In short order, then : Evil Coop (portrayed, as ever, by soon-to-be-Emmy-winner-if-there’s-any-justice-in-this-world Kyle MacLachlan) is up and running again and makes his way to “The Farm,” where we meet Tim Roth for the first time and Jennifer Jason Leigh for the second. He’s got business that needs attending to with Duncan Todd (Patrick Fischler) back at the Silver Mustang Casino in Vegas, so we’ll see what that’s all about, and speaking of Sin City, Dougie (MacLachlan again) and Janey-E Jones (Naomi Watts) are still in the process of being cut loose from police questioning after Dougie’s attempted assassination at the hands of the diminutive Ike “The Spike” (Christophe Zajac-Denek). There’s some terrific interaction between Dougie’s boss, Bushnell Mullins (Don Murray) and the trio of Detectives Fusco (David Koechner, Eric Edelstein, and Larry Clarke), and not too long after they, and the rest of Las Vegas Metro, get to play heroes by finally bringing Ike to justice in a fleabag North Strip (by the look of it) motel room.

Concurrent with all this, Cole, Agents Tammy Preston (Chrysta Bell) and Albert Rosenfield (Miguel Ferrer), along with Diane and Cole, find their return flight to Philadelphia interrupted by a spur-of-the-moment course change to, no shock here, Buckhorn, South Dakota, where we learn that mild-mannered high school principal Bill Hastings (Matthew Lillard) , still under lock, key, and the watchful eyes of Detective Dave Macklay (Brent Briscoe) and the Pentagon’s Lt. Knox (Adele Rene) is actually a blogger (poor sap) with a keen interest in what he calls “The Zone,” which seems to be shorthand for the “world between worlds” that we’ve explored in parts three and eight. He knows Major Garland Briggs — hell, he’s met the man — and what that all means is surely going to be one of the key mysteries explored in the nine short weeks we have left with this, the most remarkable piece of work ever crafted for American television screens, but for now it looks very much like Lynch and Frost have pulled another of their trademark “you didn’t think this shit was connected, but check this out!” twists, and I’ll bet you anything that the glass box in New York ties right into this particular plot thread, as well.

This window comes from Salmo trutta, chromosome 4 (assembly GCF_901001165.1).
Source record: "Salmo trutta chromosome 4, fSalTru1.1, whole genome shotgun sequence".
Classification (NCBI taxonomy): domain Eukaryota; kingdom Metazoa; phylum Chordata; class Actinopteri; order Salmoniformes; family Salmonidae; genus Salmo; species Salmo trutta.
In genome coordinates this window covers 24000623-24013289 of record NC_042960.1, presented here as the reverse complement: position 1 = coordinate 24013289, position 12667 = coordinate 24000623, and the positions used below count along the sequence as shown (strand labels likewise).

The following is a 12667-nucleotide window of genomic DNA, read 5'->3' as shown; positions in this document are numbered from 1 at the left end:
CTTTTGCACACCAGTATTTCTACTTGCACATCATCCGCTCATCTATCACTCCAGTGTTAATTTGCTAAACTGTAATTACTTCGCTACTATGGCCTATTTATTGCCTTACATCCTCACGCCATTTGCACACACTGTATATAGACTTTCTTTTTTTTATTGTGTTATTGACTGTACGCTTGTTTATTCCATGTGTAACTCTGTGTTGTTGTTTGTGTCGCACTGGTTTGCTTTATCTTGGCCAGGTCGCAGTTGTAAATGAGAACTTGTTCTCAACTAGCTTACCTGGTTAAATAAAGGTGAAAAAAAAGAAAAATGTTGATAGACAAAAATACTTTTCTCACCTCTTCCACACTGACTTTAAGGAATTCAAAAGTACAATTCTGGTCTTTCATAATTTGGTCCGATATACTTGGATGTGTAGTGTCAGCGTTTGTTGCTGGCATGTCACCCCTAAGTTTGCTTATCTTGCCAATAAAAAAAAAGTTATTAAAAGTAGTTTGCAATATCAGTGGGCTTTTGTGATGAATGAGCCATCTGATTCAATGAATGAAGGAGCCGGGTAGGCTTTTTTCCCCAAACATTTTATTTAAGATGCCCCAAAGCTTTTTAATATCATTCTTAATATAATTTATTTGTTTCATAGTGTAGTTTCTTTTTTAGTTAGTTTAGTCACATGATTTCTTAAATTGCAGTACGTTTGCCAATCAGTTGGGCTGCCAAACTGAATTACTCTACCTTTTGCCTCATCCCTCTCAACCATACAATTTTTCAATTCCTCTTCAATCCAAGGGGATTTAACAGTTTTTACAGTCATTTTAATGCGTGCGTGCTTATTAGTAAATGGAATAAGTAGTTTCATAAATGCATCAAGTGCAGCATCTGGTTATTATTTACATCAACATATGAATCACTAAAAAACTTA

Meanwhile, in the town of Twin Peaks proper, while Lucy (Kimmy Robertson) and Andy (Harry Goaz) shop for furniture online, Sheriff Frank Truman (Robert Forster), Deputy Hawk (Michael Horse) and Deputy (it still sounds weird to say this) Bobby Briggs (Dana Ashbrook) are bestowed with a gift from the aforementioned late (any way you slice it) Major, and when they’re given both it and as much of an explanation as she can muster from Bobby’s mom, Betty (Charlotte Stewart), we witness arguably the most powerful and affecting performance we’ve seen in this series so far, with the possible exception of Catherine E. Coulson’s as-brief-as-it-was-brave reprisal of her role as the Log Lady. Stewart’s straight-up incredible in her few moments of screen time here, Lynch directs the scene with superb humanistic understatement that really allows her to shine, and when she breaks her soliloquy with “should we have that coffee now?,” well — everyone feels both relieved and, somehow, not to sound too grandiose, transported. It’s beautiful stuff, and manages to outdo even Lillard’s harrowing breakdown under questioning that comes later in the epis — shit, there I go again, part.